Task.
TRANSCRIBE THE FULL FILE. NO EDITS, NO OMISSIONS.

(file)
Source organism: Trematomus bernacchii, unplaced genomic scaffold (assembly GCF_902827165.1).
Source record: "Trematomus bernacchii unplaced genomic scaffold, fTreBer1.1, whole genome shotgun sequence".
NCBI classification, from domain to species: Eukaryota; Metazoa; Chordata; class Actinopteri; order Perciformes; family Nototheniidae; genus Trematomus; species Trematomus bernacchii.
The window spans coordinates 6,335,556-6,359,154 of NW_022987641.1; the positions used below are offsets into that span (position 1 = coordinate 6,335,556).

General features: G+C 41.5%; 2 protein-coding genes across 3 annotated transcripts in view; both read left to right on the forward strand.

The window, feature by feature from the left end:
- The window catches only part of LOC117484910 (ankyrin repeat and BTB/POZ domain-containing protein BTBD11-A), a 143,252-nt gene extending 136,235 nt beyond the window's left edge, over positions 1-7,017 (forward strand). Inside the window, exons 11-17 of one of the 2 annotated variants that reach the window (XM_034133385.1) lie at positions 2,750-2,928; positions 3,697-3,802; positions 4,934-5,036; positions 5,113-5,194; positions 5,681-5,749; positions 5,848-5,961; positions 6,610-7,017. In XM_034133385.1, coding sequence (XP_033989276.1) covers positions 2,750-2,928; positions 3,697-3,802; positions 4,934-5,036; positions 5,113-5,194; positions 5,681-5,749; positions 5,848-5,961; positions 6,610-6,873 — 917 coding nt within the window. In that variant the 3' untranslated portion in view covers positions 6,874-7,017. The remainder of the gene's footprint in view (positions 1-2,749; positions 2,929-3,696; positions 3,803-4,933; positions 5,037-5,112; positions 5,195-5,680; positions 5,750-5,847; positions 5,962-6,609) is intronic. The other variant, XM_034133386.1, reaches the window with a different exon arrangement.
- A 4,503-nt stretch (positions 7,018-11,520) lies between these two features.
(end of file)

Source organism: Trematomus bernacchii, unplaced genomic scaffold (assembly GCF_902827165.1).
Source record: "Trematomus bernacchii unplaced genomic scaffold, fTreBer1.1, whole genome shotgun sequence".
NCBI classification, from domain to species: Eukaryota; Metazoa; Chordata; class Actinopteri; order Perciformes; family Nototheniidae; genus Trematomus; species Trematomus bernacchii.
The window spans coordinates 6,335,556-6,359,154 of NW_022987641.1; the positions used below are offsets into that span (position 1 = coordinate 6,335,556).

General features: G+C 41.5%; 2 protein-coding genes across 3 annotated transcripts in view; both read left to right on the forward strand.

The window, feature by feature from the left end:
- The window catches only part of LOC117484910 (ankyrin repeat and BTB/POZ domain-containing protein BTBD11-A), a 143,252-nt gene extending 136,235 nt beyond the window's left edge, over positions 1-7,017 (forward strand). Inside the window, exons 11-17 of one of the 2 annotated variants that reach the window (XM_034133385.1) lie at positions 2,750-2,928; positions 3,697-3,802; positions 4,934-5,036; positions 5,113-5,194; positions 5,681-5,749; positions 5,848-5,961; positions 6,610-7,017. In XM_034133385.1, coding sequence (XP_033989276.1) covers positions 2,750-2,928; positions 3,697-3,802; positions 4,934-5,036; positions 5,113-5,194; positions 5,681-5,749; positions 5,848-5,961; positions 6,610-6,873 — 917 coding nt within the window. In that variant the 3' untranslated portion in view covers positions 6,874-7,017. The remainder of the gene's footprint in view (positions 1-2,749; positions 2,929-3,696; positions 3,803-4,933; positions 5,037-5,112; positions 5,195-5,680; positions 5,750-5,847; positions 5,962-6,609) is intronic. The other variant, XM_034133386.1, reaches the window with a different exon arrangement.
- A 4,503-nt stretch (positions 7,018-11,520) lies between these two features.